Harris, Thomas Lake,
1823–1906, American Christian mystic. Born in England, he was brought to the United States as a child. In 1845 he was called to the pulpit of the Fourth Universalist Society, in New York City, but three years later, deeply impressed by spiritualism, Harris organized the First Independent Christian Society. During that period he dictated long poems for which he said he had received inspiration while in trances. He wove the ideas of Swedenborgianism into his religious teachings. Under his leadership the Brotherhood of the New Life, to which adherents had been drawn in Great Britain as well as the United States, established (1861) a community in Wassaic, N.Y., later moving it (1863) to nearby Amenia and (1867) to Brocton, near Buffalo, where it was known as Salem-on-Erie. In that year Laurence Oliphant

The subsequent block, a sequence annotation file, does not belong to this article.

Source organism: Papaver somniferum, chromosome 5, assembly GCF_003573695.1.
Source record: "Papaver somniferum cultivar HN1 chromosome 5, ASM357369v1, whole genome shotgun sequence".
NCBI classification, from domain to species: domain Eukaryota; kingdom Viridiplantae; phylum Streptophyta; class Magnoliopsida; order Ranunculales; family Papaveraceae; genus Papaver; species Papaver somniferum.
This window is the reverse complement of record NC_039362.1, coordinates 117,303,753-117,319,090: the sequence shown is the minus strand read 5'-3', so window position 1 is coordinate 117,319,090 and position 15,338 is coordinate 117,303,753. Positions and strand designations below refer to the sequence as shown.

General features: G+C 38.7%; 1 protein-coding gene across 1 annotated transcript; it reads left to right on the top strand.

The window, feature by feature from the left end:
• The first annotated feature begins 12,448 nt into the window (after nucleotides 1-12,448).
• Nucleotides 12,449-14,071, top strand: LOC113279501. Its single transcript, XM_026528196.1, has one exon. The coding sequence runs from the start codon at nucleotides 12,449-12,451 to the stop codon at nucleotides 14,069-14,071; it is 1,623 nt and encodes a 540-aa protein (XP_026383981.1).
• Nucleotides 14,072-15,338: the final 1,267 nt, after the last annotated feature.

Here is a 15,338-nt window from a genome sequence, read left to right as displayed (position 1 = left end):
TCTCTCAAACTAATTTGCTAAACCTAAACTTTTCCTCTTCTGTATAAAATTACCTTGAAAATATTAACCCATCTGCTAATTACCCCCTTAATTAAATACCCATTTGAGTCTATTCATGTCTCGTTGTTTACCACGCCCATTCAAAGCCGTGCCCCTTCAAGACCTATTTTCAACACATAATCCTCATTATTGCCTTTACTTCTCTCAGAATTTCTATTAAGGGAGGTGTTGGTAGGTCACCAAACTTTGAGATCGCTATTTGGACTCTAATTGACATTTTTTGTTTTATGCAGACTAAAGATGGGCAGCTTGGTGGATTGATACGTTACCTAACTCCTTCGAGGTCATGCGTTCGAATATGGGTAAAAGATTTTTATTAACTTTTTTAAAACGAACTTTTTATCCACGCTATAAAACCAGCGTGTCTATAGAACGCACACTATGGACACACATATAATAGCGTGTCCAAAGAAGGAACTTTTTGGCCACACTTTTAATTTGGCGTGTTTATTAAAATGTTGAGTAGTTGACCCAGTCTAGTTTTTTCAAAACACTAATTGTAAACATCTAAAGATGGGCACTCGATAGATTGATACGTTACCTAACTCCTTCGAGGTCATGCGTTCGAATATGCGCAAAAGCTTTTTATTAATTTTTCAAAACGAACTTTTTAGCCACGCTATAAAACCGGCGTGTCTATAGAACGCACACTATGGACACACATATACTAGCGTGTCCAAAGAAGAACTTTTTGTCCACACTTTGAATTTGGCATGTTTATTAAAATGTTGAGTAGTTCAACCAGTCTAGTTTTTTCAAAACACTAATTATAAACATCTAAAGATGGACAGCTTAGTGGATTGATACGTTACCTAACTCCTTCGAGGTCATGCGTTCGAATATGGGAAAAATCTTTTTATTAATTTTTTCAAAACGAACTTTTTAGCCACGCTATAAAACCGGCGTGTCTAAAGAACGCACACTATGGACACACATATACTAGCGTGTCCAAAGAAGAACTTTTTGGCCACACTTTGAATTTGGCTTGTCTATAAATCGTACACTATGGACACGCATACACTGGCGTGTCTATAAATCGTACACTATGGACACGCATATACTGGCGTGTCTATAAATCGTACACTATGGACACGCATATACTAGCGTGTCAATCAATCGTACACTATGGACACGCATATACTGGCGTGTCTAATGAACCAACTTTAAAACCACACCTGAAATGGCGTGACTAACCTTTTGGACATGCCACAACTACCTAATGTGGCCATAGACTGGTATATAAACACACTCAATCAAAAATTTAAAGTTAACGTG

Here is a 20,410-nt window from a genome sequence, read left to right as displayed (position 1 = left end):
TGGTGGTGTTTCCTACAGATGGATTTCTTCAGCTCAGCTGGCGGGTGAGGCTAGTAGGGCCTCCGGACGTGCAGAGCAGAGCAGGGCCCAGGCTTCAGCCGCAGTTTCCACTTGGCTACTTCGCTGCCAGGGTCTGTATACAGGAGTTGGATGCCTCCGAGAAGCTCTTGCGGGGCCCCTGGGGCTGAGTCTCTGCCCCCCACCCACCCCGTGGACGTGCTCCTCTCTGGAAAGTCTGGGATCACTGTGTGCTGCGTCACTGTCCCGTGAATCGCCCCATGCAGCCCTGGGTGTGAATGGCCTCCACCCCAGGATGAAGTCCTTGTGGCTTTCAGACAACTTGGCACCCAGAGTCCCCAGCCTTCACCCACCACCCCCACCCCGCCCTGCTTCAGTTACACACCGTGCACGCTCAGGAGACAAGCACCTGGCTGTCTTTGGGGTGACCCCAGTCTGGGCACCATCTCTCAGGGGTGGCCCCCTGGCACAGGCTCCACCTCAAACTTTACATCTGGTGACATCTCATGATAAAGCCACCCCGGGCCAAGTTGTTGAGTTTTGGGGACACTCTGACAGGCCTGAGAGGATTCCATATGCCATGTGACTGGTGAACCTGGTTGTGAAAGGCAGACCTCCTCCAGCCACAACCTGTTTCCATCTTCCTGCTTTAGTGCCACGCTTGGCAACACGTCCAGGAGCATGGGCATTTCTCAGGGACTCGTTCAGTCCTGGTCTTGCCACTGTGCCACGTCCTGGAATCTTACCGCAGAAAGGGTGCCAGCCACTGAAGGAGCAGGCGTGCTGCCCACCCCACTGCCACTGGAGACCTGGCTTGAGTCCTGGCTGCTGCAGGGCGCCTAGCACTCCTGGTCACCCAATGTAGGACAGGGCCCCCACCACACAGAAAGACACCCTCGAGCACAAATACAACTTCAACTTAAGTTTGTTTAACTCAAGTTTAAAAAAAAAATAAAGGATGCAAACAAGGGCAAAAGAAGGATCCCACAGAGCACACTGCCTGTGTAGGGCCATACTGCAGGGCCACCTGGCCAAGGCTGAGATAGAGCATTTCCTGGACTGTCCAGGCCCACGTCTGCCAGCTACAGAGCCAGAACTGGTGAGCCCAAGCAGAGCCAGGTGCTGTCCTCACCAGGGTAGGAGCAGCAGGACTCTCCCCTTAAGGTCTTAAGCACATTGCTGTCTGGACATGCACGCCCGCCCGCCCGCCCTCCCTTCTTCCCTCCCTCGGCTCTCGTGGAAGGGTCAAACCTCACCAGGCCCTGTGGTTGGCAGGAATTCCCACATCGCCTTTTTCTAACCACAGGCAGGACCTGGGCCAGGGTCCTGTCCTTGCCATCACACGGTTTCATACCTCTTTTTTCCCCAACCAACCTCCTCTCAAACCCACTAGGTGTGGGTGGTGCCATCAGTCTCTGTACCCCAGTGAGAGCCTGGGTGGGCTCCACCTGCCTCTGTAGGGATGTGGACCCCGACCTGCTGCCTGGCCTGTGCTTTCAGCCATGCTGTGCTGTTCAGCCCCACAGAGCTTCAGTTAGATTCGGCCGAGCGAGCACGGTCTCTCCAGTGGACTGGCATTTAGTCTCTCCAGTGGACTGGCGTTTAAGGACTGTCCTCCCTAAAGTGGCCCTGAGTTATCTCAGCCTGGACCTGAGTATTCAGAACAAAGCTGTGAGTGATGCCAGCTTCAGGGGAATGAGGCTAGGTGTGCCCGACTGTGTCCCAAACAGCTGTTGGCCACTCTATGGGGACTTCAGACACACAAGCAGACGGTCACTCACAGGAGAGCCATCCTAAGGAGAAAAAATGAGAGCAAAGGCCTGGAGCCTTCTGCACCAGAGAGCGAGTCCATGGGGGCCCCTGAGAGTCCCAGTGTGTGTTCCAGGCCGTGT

joined this communal religious settlement. Harris and part of the community moved to Santa Rosa, Calif., in 1875; Oliphant remained behind and in 1881 broke completely with Harris. Ten years later Harris left the Santa Rosa community.
See H. W. Schneider and G. Lawton, A Prophet and a Pilgrim (1942).
The Columbia Electronic Encyclopedia, 6th ed. Copyright © 2012, Columbia University Press. All rights reserved.
See more Encyclopedia articles on: Protestant Christianity: Biographies